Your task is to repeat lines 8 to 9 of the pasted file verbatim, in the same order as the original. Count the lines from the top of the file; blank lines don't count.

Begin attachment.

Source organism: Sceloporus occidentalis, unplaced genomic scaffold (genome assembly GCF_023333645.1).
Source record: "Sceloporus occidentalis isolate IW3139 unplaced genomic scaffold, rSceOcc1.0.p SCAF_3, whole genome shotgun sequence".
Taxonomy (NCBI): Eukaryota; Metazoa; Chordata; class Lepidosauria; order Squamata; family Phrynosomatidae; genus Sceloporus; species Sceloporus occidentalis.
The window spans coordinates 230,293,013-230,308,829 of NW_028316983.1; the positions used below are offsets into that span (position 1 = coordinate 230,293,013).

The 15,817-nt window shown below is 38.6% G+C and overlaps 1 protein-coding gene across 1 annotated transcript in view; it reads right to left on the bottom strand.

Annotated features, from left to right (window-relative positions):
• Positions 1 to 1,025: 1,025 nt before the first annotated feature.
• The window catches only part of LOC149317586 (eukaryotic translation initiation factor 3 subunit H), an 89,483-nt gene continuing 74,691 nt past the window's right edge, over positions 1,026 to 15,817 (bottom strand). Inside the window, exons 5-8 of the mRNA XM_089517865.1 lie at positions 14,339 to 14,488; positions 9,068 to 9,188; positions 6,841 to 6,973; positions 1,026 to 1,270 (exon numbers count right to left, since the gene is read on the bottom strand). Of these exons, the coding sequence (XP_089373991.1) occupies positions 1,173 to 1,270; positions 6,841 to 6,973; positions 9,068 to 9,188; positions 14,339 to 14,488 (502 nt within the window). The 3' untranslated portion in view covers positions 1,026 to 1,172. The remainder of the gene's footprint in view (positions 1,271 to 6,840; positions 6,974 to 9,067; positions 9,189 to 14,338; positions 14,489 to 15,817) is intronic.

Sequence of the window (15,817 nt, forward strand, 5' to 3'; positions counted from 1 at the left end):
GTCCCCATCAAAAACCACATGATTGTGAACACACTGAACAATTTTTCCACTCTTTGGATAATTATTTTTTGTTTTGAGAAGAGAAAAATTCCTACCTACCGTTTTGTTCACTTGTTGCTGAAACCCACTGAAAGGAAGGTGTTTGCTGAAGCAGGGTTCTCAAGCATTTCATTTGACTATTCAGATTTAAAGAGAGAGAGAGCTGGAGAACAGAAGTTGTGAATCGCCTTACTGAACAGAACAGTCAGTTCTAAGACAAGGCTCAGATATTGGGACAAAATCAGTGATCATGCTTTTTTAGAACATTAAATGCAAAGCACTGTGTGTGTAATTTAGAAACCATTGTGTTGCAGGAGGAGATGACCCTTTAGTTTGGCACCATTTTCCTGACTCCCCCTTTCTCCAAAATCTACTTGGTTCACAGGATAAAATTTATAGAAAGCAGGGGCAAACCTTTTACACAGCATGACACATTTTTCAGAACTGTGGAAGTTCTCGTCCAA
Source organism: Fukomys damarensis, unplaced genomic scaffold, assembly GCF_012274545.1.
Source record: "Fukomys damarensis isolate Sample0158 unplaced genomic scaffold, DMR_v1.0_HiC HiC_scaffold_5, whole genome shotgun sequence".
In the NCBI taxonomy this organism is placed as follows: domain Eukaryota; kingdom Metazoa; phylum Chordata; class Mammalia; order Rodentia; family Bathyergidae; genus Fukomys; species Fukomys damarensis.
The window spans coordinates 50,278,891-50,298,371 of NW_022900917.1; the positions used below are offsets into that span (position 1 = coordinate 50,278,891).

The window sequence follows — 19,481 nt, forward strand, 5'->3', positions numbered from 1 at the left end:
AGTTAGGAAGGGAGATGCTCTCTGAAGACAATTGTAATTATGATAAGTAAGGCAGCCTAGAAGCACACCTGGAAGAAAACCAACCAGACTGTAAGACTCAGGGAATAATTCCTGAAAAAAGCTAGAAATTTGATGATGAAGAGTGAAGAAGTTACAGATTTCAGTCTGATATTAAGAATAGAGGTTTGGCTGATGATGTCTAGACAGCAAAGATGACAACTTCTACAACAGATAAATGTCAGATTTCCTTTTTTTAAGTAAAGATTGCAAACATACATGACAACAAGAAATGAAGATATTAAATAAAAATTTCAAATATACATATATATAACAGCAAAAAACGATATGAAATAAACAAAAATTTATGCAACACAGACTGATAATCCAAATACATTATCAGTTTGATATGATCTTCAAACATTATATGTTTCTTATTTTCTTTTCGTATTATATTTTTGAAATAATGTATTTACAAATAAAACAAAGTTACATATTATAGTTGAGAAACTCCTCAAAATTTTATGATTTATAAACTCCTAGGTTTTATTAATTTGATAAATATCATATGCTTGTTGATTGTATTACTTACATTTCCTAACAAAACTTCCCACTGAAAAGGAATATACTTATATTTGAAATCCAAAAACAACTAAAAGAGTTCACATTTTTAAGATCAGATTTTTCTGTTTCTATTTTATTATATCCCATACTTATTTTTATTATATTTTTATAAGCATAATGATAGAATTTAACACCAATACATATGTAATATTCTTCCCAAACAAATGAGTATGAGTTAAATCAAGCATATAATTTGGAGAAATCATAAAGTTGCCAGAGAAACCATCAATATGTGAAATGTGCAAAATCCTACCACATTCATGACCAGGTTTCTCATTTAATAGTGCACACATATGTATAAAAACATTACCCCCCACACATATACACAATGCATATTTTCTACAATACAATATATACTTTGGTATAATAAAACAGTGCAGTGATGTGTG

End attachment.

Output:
• The window catches only part of LOC149317586 (eukaryotic translation initiation factor 3 subunit H), an 89,483-nt gene continuing 74,691 nt past the window's right edge, over positions 1,026 to 15,817 (bottom strand). Inside the window, exons 5-8 of the mRNA XM_089517865.1 lie at positions 14,339 to 14,488; positions 9,068 to 9,188; positions 6,841 to 6,973; positions 1,026 to 1,270 (exon numbers count right to left, since the gene is read on the bottom strand). Of these exons, the coding sequence (XP_089373991.1) occupies positions 1,173 to 1,270; positions 6,841 to 6,973; positions 9,068 to 9,188; positions 14,339 to 14,488 (502 nt within the window). The 3' untranslated portion in view covers positions 1,026 to 1,172. The remainder of the gene's footprint in view (positions 1,271 to 6,840; positions 6,974 to 9,067; positions 9,189 to 14,338; positions 14,489 to 15,817) is intronic.

Sequence of the window (15,817 nt, forward strand, 5' to 3'; positions counted from 1 at the left end):